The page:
It is perhaps best to quote Eisenstein’s words in regard to how leshon hakmah is used by jews:

‘The Talmud, occasionally uses metaphors, allegories, and parabolic figures, and even brings in pantomime and gestures, as a meanings of covering a secret conversation, which may be a criticism of historical events or serve as a warning against the enemies of Israel and Judaism.’ (11)

Eisenstein here is making it quite clear that leshon hakmah is a device to allow jews to talk about non-jews without them being able to understand and most importantly to do so without knowing that the jews are doing so. Eisenstein also makes it clear that jews use leshon hakmah as a means to identify and talk about their enemies. We may assume this refers specifically to those designated by jews as ‘Amalek’ and therefore the statement is specifically targeted against mortal enemies of the jews who according to the extremely important jewish sage Moses Maimonides (better known as ‘Rambam’) still exist and are to be exterminated by all observant jews. (12) However we should clarify this by stating that ‘Amalek’ status can; and is, given to whole peoples as necessary by jews: most recently it has been assigned to Germans and Arabs, which can be seen in the vile ‘Germans/anti-Semites are Amalek’ thesis of Daniel Jonah Goldhagen’s controversial - although heavily lauded within the jewish community particularly those significant parts of it with a Zionist slant - ‘Hitler’s Willing Executioners’.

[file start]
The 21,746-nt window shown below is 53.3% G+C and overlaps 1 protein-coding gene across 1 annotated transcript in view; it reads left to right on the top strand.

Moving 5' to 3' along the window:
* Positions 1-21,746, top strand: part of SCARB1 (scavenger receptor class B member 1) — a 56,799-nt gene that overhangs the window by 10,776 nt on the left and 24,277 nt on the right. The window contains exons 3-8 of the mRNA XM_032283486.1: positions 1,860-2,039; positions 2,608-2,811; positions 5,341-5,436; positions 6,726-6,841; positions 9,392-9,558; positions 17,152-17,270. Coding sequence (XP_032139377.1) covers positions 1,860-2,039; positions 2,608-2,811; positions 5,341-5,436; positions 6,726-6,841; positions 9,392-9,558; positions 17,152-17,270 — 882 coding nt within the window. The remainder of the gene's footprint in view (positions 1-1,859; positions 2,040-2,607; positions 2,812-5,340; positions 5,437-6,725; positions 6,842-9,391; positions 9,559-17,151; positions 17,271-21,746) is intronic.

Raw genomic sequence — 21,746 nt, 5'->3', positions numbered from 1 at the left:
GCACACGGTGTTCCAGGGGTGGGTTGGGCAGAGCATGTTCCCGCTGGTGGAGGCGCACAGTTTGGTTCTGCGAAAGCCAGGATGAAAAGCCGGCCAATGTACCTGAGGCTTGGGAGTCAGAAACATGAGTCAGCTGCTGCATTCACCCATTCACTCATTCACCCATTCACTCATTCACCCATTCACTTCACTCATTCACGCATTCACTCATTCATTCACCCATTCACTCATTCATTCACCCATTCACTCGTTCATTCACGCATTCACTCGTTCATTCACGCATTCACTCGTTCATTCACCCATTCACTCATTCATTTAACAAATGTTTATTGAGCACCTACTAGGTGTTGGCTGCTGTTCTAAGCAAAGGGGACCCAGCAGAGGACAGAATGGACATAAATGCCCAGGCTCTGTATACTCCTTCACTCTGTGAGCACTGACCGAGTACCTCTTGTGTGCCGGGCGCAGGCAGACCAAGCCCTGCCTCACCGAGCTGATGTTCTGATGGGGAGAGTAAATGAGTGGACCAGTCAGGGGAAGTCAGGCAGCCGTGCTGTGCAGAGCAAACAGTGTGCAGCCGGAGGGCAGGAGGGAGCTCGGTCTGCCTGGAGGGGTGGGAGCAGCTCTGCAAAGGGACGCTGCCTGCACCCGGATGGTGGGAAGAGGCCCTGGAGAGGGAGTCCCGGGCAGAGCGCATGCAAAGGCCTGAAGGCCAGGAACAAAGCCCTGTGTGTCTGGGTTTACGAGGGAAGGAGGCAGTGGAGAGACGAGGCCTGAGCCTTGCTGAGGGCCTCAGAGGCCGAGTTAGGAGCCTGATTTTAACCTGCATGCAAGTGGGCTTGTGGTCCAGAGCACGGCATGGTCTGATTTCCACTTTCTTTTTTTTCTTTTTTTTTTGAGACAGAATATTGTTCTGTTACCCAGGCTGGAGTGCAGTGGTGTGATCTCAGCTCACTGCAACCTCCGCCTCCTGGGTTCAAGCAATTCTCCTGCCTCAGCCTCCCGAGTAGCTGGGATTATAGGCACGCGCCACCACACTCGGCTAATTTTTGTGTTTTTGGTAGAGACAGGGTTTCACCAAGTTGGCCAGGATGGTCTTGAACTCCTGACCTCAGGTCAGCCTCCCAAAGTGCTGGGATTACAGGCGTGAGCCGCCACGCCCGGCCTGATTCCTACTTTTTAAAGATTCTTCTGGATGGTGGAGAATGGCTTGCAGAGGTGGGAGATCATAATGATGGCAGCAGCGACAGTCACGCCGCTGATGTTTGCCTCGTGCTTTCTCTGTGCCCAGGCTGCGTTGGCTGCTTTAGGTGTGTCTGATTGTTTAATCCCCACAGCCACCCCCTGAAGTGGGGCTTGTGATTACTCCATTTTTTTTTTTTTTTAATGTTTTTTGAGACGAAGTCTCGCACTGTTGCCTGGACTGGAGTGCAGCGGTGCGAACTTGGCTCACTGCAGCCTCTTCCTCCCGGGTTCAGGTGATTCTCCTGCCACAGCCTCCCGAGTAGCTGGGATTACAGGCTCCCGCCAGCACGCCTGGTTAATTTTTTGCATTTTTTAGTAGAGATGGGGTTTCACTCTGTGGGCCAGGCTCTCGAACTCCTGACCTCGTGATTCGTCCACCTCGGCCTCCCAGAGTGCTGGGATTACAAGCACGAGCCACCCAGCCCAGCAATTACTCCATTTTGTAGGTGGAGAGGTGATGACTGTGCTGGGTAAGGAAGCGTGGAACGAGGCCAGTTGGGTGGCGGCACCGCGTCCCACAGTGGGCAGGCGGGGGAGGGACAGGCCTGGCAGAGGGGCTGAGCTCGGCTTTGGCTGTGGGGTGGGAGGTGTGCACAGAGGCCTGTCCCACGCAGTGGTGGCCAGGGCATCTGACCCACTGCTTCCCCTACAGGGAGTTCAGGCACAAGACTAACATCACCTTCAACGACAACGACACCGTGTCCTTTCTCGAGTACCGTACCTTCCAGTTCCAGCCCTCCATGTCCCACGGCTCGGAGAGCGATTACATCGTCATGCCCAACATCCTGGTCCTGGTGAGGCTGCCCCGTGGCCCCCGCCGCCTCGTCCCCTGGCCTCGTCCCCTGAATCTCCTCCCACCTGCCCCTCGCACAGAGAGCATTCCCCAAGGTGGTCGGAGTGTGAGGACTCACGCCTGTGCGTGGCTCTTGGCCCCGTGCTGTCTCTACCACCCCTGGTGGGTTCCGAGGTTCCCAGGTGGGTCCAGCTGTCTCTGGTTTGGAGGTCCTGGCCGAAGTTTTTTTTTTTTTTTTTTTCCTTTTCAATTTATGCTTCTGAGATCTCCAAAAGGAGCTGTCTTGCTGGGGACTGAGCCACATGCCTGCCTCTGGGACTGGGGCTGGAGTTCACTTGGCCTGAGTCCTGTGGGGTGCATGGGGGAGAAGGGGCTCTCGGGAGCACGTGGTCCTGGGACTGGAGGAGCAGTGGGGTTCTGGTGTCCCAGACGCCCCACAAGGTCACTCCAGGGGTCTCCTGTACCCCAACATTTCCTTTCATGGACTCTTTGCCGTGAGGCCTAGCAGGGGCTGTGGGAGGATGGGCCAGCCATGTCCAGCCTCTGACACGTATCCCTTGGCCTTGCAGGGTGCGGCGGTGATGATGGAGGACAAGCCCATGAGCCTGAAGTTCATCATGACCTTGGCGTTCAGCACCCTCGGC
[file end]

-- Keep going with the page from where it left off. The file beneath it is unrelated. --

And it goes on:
This statement by Eisenstein also implicitly informs us that jews will and have organised and conspired against gentiles using leshon hakmah as we must be careful to remind ourselves that leshon hakmah was originally devised in order to enable religious conspiratorial communication between the rabbis/priests of the jews in the third century. We may also go slightly further - which Eisenstein does not himself do or note - in that the rise of leshon hakmah and its use against the Romans is probably predated by an earlier more primitive form of the language, which was used by the senior members of the various jewish conspiracies to revolt against the Romans to communicate with their fellow members of the tribe in places as far off as Alexandria and Cyrene. (13)

We can suggest this because it seems rather unlikely that leshon hakmah would have spontaneously arisen in Palestine amongst the jews if it had not been innovated at an earlier date and then was improved upon by the rabbinical conspirators in their hideouts from the Roman patrols seeking to carry out the Emperor Hadrian’s will and stamp out Judaism (and thus it was thought - incorrectly with the benefit of hindsight and modern science - the jewish menace) forever. This is attested to because the rabbinical academies of the jews had by this time become expert in dissembling the meaning of their words so as to hide it from prying eyes and to make it seem all rather innocuous to any inspection of their holy and commentary texts that might be ordered by the authorities on whose land the jews were then residing. (14)